prehistoric marine fossils embedded in now-dry soil. In this place that screams of dynamic geological forces, there’s value in being still. For a long time, I sat with my daughter at the Bright Angel Trailhead, awaiting my husband’s return from a difficult daylong hike. In a form of meditation, I soaked up what I could see, the mellowing light over the sandstone, limestone, shale and schist, and imagined what I could not, two billion years of evolutionary forces that shaped the canyon and the bodies and behaviors of its animal inhabitants.

By the time the North Carolina trip rolled around, I was well into a de Botton groove. Near Highlands, a friend suggested going up the steep mile-long trail that ascends Whiteside Mountain. Excelling in his role as emotional sherpa, he urged me on with promises of visual rewards to come. When I topped the trail, summit after summit, blue-ish hue after blue-ish hue, soothed my eyes and my spirit. Just as memorable, though, was a half-hour lazy session sitting on a small bridge at a nearby lake, seining the water, admiring garnet-colored and gray-silver-streaky stones one by one.

Is all this "joy of travel" a little too sugary for you, too near Pollyanna Land? Rest assured, de Botton has an edge, and nowhere sharper than when he writes about the bitter fruit of travel anticipation. Two months’ worth of anticipating under his belt, de Botton flees gray, wintry England for tropical Barbados. “Nothing was as I imagined it,” he says ruefully. Thanks to glossy brochures, three images had become Barbados in his head: a beach with a palm tree against the sunset, a prettily decorated bungalow and an azure sky. Seeking that Barbardos, de Botton sits in deck chair at the sea’s edge. Compare the ideal that he can tell himself later… “I could hear small lapping sounds beside me. …A few birds were waking up and beginning to career through the air in matinal excitement. …Before me was a view that I recognized from the brochure: the beach stretching away in a gentle curve towards the tip of the bay, with jungle-covered hills behind, and the first row of coconut trees inclining irregularly towards the turquoise sea…”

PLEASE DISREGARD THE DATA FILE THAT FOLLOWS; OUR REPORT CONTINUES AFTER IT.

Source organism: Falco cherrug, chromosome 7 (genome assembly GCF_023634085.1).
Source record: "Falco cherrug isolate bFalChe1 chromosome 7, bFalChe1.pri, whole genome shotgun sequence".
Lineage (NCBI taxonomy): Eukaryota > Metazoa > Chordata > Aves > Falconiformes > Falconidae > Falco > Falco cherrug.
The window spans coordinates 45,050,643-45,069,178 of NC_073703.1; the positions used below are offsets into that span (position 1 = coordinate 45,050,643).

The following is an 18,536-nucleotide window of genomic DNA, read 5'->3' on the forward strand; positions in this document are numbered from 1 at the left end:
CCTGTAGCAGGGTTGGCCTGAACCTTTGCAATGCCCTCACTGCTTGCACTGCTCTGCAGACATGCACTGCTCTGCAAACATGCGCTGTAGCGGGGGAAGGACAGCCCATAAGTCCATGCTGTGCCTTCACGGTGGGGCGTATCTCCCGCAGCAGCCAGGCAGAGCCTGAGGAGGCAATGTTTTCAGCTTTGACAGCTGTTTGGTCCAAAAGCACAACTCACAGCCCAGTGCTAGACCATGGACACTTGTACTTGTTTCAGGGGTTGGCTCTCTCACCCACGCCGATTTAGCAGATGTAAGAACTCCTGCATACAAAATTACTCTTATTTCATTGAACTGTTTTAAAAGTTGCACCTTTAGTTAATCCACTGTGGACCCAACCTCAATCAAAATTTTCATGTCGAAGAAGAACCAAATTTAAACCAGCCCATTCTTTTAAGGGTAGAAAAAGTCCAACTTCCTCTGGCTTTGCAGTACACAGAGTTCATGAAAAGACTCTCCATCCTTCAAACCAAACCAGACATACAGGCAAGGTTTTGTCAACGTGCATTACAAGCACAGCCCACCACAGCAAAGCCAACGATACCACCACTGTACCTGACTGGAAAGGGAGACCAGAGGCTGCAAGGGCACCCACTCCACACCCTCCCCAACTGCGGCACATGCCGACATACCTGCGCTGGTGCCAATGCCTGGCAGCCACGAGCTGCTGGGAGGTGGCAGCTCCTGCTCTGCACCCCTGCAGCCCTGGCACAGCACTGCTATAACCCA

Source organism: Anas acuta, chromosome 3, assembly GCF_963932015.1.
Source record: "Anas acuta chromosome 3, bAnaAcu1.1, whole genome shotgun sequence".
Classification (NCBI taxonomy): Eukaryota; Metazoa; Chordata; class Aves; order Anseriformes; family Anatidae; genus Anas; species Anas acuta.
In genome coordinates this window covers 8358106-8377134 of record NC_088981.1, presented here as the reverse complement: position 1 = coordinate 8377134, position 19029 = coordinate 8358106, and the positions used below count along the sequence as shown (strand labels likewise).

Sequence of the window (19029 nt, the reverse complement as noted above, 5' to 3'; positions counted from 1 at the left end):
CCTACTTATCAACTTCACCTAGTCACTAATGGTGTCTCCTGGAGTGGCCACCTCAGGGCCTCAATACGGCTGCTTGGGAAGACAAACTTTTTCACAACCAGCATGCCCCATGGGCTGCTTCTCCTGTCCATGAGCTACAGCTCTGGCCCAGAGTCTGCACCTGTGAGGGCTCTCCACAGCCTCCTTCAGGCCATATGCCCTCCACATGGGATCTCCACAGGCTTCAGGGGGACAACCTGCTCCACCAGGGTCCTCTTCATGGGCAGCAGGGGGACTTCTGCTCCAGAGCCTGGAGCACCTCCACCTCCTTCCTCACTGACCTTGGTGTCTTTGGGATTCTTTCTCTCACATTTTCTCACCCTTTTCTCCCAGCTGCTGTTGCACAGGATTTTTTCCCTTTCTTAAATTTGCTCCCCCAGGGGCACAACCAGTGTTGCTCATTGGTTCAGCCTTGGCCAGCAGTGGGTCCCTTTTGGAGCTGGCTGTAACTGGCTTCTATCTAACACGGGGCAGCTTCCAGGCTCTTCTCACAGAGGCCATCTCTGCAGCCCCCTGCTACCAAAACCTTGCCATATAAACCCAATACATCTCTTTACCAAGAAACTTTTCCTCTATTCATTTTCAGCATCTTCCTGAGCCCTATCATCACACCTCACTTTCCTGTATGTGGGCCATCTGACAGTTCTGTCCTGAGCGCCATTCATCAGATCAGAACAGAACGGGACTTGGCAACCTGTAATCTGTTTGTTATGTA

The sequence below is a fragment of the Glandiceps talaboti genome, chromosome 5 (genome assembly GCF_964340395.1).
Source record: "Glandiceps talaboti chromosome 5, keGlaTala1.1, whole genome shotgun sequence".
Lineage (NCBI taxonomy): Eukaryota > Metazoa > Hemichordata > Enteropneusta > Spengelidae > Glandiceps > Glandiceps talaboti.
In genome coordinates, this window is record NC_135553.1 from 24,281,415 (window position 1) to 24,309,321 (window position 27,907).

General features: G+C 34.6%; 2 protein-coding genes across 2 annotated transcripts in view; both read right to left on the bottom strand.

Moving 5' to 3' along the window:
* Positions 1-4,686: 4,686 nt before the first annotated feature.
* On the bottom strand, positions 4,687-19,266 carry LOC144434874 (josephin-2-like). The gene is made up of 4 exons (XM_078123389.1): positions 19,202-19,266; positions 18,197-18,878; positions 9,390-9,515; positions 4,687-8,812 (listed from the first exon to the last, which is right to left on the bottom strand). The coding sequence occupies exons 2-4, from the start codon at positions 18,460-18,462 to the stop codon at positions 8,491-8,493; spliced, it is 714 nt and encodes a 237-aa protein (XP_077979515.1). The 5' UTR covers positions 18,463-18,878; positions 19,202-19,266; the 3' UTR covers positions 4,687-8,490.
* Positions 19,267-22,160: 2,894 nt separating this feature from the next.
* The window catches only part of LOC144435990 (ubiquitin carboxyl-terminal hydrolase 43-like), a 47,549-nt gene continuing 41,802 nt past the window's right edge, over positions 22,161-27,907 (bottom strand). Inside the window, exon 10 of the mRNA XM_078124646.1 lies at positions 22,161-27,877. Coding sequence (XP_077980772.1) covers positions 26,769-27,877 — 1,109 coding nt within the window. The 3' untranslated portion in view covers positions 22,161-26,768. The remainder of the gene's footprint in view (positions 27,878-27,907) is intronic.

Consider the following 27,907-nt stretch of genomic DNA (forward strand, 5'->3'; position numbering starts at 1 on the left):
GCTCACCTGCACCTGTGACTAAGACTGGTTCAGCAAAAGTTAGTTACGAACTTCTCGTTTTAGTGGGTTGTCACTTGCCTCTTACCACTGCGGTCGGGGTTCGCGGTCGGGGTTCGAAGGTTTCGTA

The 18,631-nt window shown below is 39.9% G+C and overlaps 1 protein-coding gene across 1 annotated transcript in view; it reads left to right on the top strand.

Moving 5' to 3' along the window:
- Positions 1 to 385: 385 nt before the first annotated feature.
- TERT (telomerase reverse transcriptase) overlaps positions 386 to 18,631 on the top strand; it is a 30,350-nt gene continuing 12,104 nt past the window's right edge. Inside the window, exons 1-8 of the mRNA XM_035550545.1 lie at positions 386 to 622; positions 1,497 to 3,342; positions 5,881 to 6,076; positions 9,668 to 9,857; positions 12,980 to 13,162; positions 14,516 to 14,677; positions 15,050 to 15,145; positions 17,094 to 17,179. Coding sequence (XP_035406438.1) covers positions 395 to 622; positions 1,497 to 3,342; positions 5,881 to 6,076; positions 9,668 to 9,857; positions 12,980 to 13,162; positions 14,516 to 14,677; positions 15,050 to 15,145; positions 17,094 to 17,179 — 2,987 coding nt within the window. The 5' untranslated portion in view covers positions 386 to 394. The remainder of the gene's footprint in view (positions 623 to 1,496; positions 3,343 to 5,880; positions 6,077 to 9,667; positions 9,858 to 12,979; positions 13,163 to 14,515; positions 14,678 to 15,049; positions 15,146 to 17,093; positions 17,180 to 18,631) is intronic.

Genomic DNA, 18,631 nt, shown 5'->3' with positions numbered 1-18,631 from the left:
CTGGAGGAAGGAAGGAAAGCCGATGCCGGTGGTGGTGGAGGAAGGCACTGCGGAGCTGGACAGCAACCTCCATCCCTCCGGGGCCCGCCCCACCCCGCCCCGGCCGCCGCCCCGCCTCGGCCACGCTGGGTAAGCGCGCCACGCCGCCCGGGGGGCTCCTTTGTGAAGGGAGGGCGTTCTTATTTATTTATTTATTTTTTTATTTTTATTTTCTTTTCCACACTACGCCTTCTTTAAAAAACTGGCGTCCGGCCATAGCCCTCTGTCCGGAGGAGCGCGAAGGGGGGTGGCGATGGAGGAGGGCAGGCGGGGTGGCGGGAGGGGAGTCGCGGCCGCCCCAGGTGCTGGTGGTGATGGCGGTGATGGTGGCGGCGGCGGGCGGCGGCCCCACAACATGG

…with the real he experiences in the moment: “…[M]y attention was in truth far more fractured and confused…I may have noticed a few birds careering through the air…but my awareness of them was weakened by a number of other, incongruous and unrelated elements, among them a sore throat I had developed during the flight, worry over not having informed a colleague that I would be away, a pressure across both temples and a rising need to visit the bathroom…I had inadvertently brought myself with me to the island.”

Probably best known for his How Proust Can Change Your Life, de Botton studs The Art of Travel with literary references, photographs and artwork, and historical stories. The sections on Wordsworth and Van Gogh alone are worth the book’s price. And I’d never before read about Xavier de Maistre who, in 1790s France, wrote an entire book chronicling his own journey--around his bedroom. As de Botton puts it, “[T]he pleasure we derive from a journey may be dependent more on the mindset we travel with than on the destination we travel to.” To strive for receptivity is the key: “We carry with us no rigid ideas about what is or is not interesting. We irritate locals because we stand in traffic islands and narrow streets and admire what they take to be unremarkable, small details.”

I’d write more, but am preparing for August’s journey. Wicomico, the town where I live, is not far from feted Williamsburg, Yorktown and Jamestown. It hugs the York River, but boasts no mountains and no three-star sites. But then again, I’m not anticipating any. With a tide chart and
de Botton’s book in hand (or backpack), I’ll travel well.

--In August, Barbara J. King can be found paddling a red canoe on the York River in Virginia.